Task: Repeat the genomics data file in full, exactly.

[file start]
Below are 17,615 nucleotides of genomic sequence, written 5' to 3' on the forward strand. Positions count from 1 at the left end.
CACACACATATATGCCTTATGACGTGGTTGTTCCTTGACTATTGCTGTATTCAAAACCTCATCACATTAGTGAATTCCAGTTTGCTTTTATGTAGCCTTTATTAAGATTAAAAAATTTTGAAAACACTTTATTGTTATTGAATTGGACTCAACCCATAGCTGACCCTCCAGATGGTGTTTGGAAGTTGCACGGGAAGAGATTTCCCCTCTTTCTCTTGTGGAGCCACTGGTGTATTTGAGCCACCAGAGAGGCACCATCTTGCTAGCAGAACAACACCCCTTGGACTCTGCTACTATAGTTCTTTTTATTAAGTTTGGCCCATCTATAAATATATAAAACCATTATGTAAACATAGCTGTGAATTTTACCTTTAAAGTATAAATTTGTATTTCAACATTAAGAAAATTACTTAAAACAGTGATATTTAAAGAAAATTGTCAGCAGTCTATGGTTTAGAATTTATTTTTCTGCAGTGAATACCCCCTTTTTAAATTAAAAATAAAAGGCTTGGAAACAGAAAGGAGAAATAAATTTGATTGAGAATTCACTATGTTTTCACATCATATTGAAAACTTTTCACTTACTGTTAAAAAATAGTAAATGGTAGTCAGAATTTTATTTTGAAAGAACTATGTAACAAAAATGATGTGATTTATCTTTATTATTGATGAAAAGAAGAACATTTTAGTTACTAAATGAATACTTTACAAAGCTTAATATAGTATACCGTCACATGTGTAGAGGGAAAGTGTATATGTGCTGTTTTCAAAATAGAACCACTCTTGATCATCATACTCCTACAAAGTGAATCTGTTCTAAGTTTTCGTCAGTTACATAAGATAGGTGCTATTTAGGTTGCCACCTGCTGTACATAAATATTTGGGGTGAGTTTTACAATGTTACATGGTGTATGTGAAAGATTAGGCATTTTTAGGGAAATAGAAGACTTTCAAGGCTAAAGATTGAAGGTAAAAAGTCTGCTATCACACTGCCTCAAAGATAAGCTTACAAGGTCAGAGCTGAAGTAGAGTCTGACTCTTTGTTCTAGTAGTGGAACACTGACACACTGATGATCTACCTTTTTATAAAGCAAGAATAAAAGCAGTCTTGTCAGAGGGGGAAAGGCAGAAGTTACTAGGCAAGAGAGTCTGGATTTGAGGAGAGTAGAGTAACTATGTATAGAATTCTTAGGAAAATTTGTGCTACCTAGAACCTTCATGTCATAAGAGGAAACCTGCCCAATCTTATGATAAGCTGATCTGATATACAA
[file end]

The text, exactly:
Below are 17,615 nucleotides of genomic sequence, written 5' to 3' on the forward strand. Positions count from 1 at the left end.
CACACACATATATGCCTTATGACGTGGTTGTTCCTTGACTATTGCTGTATTCAAAACCTCATCACATTAGTGAATTCCAGTTTGCTTTTATGTAGCCTTTATTAAGATTAAAAAATTTTGAAAACACTTTATTGTTATTGAATTGGACTCAACCCATAGCTGACCCTCCAGATGGTGTTTGGAAGTTGCACGGGAAGAGATTTCCCCTCTTTCTCTTGTGGAGCCACTGGTGTATTTGAGCCACCAGAGAGGCACCATCTTGCTAGCAGAACAACACCCCTTGGACTCTGCTACTATAGTTCTTTTTATTAAGTTTGGCCCATCTATAAATATATAAAACCATTATGTAAACATAGCTGTGAATTTTACCTTTAAAGTATAAATTTGTATTTCAACATTAAGAAAATTACTTAAAACAGTGATATTTAAAGAAAATTGTCAGCAGTCTATGGTTTAGAATTTATTTTTCTGCAGTGAATACCCCCTTTTTAAATTAAAAATAAAAGGCTTGGAAACAGAAAGGAGAAATAAATTTGATTGAGAATTCACTATGTTTTCACATCATATTGAAAACTTTTCACTTACTGTTAAAAAATAGTAAATGGTAGTCAGAATTTTATTTTGAAAGAACTATGTAACAAAAATGATGTGATTTATCTTTATTATTGATGAAAAGAAGAACATTTTAGTTACTAAATGAATACTTTACAAAGCTTAATATAGTATACCGTCACATGTGTAGAGGGAAAGTGTATATGTGCTGTTTTCAAAATAGAACCACTCTTGATCATCATACTCCTACAAAGTGAATCTGTTCTAAGTTTTCGTCAGTTACATAAGATAGGTGCTATTTAGGTTGCCACCTGCTGTACATAAATATTTGGGGTGAGTTTTACAATGTTACATGGTGTATGTGAAAGATTAGGCATTTTTAGGGAAATAGAAGACTTTCAAGGCTAAAGATTGAAGGTAAAAAGTCTGCTATCACACTGCCTCAAAGATAAGCTTACAAGGTCAGAGCTGAAGTAGAGTCTGACTCTTTGTTCTAGTAGTGGAACACTGACACACTGATGATCTACCTTTTTATAAAGCAAGAATAAAAGCAGTCTTGTCAGAGGGGGAAAGGCAGAAGTTACTAGGCAAGAGAGTCTGGATTTGAGGAGAGTAGAGTAACTATGTATAGAATTCTTAGGAAAATTTGTGCTACCTAGAACCTTCATGTCATAAGAGGAAACCTGCCCAATCTTATGATAAGCTGATCTGATATACAA